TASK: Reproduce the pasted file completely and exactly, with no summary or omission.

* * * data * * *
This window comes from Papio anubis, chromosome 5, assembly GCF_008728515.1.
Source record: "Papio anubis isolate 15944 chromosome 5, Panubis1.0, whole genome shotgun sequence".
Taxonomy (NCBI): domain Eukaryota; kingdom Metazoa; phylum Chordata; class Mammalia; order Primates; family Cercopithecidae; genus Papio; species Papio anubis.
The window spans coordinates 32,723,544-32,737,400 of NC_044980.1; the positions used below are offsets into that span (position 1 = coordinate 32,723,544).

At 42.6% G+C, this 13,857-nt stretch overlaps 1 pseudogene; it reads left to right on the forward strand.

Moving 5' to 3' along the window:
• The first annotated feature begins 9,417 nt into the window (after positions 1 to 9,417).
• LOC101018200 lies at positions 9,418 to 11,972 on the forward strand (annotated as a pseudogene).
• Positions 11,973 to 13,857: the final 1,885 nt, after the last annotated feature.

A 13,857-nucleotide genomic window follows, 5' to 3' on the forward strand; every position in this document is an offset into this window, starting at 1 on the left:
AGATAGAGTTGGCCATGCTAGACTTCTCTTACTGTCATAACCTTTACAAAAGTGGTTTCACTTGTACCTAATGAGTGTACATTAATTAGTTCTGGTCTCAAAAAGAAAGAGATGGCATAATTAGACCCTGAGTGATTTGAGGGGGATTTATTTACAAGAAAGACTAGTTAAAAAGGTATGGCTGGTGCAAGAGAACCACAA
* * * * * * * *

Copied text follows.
This window comes from Papio anubis, chromosome 5, assembly GCF_008728515.1.
Source record: "Papio anubis isolate 15944 chromosome 5, Panubis1.0, whole genome shotgun sequence".
Taxonomy (NCBI): domain Eukaryota; kingdom Metazoa; phylum Chordata; class Mammalia; order Primates; family Cercopithecidae; genus Papio; species Papio anubis.
The window spans coordinates 32,723,544-32,737,400 of NC_044980.1; the positions used below are offsets into that span (position 1 = coordinate 32,723,544).

At 42.6% G+C, this 13,857-nt stretch overlaps 1 pseudogene; it reads left to right on the forward strand.

Moving 5' to 3' along the window:
• The first annotated feature begins 9,417 nt into the window (after positions 1 to 9,417).
• LOC101018200 lies at positions 9,418 to 11,972 on the forward strand (annotated as a pseudogene).
• Positions 11,973 to 13,857: the final 1,885 nt, after the last annotated feature.

A 13,857-nucleotide genomic window follows, 5' to 3' on the forward strand; every position in this document is an offset into this window, starting at 1 on the left:
AGATAGAGTTGGCCATGCTAGACTTCTCTTACTGTCATAACCTTTACAAAAGTGGTTTCACTTGTACCTAATGAGTGTACATTAATTAGTTCTGGTCTCAAAAAGAAAGAGATGGCATAATTAGACCCTGAGTGATTTGAGGGGGATTTATTTACAAGAAAGACTAGTTAAAAAGGTATGGCTGGTGCAAGAGAACCACAA